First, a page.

Also, there actually wasn’t any labeling on the skulls per se–a nice surprise, and a relief for all of us was learning the origin of each skull!But I wasn’t intending criticism of the TA, or even that lab–just asking a question now that I should have asked then.

    But I appreciate your nod in this direction: “anti racist, *as much as a bunch of mostly middle class mostly white all well educated whatever whatevers were*.”

    Skemono: Seeing race as you do, with a focus on the ‘black’ part and your idealized ‘liberation of blackness from the death grip of whiteness’, you are still stuck somewhere between white guilt–that peculiar shade of racism, but as ‘revercism’ that afflicts so many so-called anti-racists; and your own inability to decipher the code of ‘human as human only’ might be due to the fact that you see color, and extrapolate that onto others.

    Perhaps there is no conscience assauging balm in the ‘merely human, get over it’ equation ( which is never ever fair for most of us humans, and natural selection is at work on your brain weeding out the…guilt or s/th)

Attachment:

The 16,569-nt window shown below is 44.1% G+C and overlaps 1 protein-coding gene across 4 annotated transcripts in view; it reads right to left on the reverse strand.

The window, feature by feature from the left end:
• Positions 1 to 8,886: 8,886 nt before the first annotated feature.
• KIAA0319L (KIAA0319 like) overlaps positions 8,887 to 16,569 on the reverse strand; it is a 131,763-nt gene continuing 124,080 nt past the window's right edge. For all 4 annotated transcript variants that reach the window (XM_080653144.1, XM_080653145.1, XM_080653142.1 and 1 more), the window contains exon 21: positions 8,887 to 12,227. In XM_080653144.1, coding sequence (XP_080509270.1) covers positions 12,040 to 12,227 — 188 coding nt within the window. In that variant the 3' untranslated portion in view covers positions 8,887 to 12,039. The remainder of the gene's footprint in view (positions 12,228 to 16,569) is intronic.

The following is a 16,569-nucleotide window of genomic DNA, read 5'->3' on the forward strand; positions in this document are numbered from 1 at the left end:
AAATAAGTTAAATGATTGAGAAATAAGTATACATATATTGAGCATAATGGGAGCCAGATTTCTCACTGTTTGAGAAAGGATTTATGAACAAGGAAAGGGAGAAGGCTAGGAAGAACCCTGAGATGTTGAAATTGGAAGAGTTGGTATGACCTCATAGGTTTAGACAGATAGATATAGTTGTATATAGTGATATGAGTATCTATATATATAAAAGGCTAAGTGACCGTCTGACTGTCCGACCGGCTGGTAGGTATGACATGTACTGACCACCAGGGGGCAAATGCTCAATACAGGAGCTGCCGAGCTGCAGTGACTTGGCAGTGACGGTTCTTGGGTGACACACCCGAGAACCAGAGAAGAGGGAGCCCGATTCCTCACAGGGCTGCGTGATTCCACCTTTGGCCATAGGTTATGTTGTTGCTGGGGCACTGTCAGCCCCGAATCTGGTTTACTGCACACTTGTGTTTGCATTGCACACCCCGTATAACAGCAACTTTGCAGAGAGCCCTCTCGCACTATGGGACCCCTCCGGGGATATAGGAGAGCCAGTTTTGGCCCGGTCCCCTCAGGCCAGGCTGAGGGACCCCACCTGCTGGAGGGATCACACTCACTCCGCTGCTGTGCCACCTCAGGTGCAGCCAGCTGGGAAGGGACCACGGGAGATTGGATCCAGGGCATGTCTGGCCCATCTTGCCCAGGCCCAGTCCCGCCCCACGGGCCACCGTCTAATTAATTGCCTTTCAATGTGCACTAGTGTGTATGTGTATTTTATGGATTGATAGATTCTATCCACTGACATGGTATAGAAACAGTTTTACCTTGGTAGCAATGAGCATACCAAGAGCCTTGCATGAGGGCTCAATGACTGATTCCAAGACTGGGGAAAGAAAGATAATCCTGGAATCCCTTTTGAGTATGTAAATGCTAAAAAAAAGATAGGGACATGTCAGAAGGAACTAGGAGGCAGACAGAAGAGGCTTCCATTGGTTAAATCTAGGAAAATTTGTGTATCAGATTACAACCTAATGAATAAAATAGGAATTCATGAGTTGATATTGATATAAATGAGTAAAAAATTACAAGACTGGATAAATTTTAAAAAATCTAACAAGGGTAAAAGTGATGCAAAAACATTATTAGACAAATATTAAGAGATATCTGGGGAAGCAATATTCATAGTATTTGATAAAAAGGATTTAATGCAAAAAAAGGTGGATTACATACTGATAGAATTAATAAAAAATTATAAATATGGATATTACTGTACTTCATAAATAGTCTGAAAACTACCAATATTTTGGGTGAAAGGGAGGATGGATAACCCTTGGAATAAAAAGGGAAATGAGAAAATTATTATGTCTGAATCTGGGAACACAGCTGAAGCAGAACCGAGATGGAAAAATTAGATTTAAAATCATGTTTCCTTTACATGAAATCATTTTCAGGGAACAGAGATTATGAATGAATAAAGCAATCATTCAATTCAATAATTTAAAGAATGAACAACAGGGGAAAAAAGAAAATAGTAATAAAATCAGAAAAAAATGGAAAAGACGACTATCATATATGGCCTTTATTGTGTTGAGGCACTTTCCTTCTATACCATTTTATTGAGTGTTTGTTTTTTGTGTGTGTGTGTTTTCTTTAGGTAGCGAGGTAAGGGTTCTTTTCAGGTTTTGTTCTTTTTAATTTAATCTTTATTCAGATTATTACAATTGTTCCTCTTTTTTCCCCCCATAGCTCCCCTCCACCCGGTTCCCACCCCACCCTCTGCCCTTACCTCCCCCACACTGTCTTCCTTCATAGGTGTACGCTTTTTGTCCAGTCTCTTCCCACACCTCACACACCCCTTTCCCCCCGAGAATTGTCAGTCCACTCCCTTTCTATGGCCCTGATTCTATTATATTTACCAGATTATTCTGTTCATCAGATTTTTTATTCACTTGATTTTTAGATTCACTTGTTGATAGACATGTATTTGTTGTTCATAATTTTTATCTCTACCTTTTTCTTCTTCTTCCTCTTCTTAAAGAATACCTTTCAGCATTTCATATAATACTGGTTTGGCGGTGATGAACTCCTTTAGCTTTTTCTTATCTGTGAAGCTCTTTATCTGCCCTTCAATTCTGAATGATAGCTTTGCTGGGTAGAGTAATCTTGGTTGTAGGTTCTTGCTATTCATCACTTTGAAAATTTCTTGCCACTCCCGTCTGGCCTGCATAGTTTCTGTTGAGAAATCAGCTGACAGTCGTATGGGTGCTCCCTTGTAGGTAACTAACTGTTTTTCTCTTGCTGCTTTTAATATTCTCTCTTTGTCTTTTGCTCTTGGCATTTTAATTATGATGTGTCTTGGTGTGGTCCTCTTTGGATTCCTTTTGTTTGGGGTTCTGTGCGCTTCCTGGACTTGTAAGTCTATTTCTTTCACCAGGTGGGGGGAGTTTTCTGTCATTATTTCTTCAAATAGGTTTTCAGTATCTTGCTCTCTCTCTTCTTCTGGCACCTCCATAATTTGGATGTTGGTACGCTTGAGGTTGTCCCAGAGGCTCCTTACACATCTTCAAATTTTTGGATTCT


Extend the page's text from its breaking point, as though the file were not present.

You see, race is something YOU have chosen to rally around–for or against is irrelevant because you have taken a side on ‘race as human descriptor’.This leaves out the zillion other ways you could approach the issue.

    Like when Greg says ” There is not a replacement for the word race”; there is also no replacement word for the word nigger either, yet we see its current evolution as white people vainly nodding that it exist(ed)(s). A really banal PC language experiment actually– and saying “the N-word,” which, to me at least, trivializes its lengthy history of oppression,and ‘human to human oppression’ it layers a sort of faux entitlement on the group who can ‘rightfully’ say it.

    It also effectively precludes discussion of other possibilities for humanity by adopting the race construct in a defeatist sort of gesture,granting the ‘right’ and the ‘privilege’ of employing racial epithets; by limiting the arena of discussion so that it only includes neo-racists and their much adored supplicants, the so-called ‘anti-racists,’both of whom seek, and gain power (cultural capital) in the negotiation and discussion of this privilege .